#BHM2021 - Regina Wilson was born in Sierra Leone and trained as a teacher in Jersey in 1894. Her story has been uncovered by historian Adenike Okungoya as part of her research into Jersey's black history. #BlackHistoryMonth #BlackLivesMatter #OurIslandStory pic.twitter.com/WwwmsJr2lH— Jersey Heritage (@loveheritage) October 11, 2021
In 1966, her daughter, Constance Cummings-John, took on the mayoral title.
While on the island, It’s likely that Ms Wilson would have attended the Wesley Grove Chapel – a time when the preachers included William Smith, a mixed-race anti-slavery campaigner who went on to found Jersey College for Girls.
Her story, part of Mr Jea's and that of Mr Smith, which featured in a previous ‘Looking Back’, was uncovered by Adenike Okungoya.
Born in Ghana in 1816, Mr Smith was the illegitimate son of a Yorkshireman working for the Royal African Company, which was trading on the Gold Coast, and the daughter of a local chieftain.
When his father was transferred to Sierra Leone, William joined him there and rose up through the ranks of the civil service.
Pictured: William Smith, who was one of the founding members of JCG.
In 1871, William emigrated to Britain with his family. They lived in London for about two years before moving to Jersey for the benefit of his wife’s health.
He is described as a passionate advocate for female education and was one of the founding members of the Jersey Ladies College, where he eventually sent his own daughters.
One of his daughters, Adelaide, spent several years being taught at home by a governess, before attending Jersey Ladies College.
Pictured: Adelaide Smith, who went on to become an advocate for female education.
She excelled there, going on to study music in Germany and marrying a Ghanaian barrister in London. She then moved to Sierra Leone, following in her father’s footsteps by advocating for female education.
The 1834 register of individuals who claimed compensation when slavery was abolished includes more than 30 people from Jersey, claiming compensation for enslaved people often numbering in the hundreds, and some even going over a thousand.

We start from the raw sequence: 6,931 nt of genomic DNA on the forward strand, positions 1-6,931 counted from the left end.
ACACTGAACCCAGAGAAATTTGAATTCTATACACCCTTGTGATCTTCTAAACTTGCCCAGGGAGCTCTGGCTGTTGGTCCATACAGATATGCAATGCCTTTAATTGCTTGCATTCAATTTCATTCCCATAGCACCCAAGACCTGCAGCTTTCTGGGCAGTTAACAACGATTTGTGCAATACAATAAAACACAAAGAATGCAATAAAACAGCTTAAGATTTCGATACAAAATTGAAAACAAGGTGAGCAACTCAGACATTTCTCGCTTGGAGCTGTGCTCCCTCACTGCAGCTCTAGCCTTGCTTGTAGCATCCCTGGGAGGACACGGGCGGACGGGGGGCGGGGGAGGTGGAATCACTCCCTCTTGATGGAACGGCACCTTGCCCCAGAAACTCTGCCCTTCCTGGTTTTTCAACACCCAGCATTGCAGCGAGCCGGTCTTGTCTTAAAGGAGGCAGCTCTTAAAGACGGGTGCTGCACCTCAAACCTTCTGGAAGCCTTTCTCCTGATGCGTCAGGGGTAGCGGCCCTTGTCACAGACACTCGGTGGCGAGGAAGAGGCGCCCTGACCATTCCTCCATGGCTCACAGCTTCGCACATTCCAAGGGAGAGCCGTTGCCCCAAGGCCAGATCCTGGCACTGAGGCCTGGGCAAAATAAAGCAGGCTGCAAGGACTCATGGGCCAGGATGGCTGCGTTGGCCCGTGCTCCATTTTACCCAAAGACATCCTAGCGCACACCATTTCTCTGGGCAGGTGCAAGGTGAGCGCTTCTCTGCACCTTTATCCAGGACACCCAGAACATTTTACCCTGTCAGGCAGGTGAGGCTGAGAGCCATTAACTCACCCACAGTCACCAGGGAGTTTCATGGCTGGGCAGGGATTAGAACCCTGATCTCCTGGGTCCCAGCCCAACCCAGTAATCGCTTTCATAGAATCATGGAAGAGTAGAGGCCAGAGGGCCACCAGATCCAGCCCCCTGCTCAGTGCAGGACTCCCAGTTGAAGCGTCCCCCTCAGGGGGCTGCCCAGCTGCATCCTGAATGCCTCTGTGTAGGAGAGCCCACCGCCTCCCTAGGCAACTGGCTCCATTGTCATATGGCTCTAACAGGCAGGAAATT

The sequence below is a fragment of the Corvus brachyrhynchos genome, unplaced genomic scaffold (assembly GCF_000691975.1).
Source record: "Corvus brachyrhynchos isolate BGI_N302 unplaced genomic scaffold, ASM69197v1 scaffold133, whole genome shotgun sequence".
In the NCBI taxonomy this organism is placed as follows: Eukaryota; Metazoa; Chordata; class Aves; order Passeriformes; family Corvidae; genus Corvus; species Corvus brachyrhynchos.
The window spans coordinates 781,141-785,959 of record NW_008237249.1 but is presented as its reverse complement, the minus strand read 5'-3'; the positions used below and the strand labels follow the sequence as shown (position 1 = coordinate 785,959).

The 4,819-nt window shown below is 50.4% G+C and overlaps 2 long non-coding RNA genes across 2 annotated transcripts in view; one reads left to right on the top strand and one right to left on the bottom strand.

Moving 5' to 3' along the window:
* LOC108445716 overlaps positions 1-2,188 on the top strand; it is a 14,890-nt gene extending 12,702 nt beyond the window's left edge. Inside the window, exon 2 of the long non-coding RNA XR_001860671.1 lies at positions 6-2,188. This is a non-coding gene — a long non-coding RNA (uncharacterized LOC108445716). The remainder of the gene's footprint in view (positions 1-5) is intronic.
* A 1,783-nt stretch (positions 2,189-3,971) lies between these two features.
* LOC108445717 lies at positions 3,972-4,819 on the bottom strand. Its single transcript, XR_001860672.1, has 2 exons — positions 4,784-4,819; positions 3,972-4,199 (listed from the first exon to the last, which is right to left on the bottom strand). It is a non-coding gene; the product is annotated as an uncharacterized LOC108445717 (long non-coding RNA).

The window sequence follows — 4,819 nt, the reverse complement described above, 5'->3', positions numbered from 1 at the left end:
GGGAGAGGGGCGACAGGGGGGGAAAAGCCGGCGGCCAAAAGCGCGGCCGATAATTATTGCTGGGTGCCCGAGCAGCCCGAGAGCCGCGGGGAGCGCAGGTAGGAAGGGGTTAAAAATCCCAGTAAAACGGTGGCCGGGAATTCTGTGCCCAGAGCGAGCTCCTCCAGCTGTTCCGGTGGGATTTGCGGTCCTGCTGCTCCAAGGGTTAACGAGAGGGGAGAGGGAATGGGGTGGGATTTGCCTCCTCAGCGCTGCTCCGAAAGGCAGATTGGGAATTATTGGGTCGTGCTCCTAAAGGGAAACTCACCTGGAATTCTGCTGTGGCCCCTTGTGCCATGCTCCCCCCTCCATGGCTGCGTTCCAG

One notable mention is the name Hortense Watson, a freed enslaved person owned by William Burke and living with the family in Jersey.
Little is known about her, but Jersey Heritage's Diversity and Inclusion Committee wants to uncover more stories like hers.
“We want to tell the stories of people that like Hortense Watson were enslaved and were subsequently freed, because that adds to the notion of the story and it brings about a wider conversation about [the fact that] this is not something that happened in a far flung place away from Jersey that had no ramifications for island," said Diversity Group member Jade Ecobichon-Gray.
“We had enslaved people on this island, and that brings the transatlantic slave trade right onto our doorstep and that requires a very uncomfortable but very necessary conversation.”
Some of these stories may be included in Heritage's upcoming exhibition focusing on Jersey's links to the transatlantic slave trade due to open on 23 August 2022, the International Day for the Remembrance of the Slave Trade.
Express recently sat down with Jade Ecobichon-Gray to talk about Jersey's black history and links with slavery in further depth...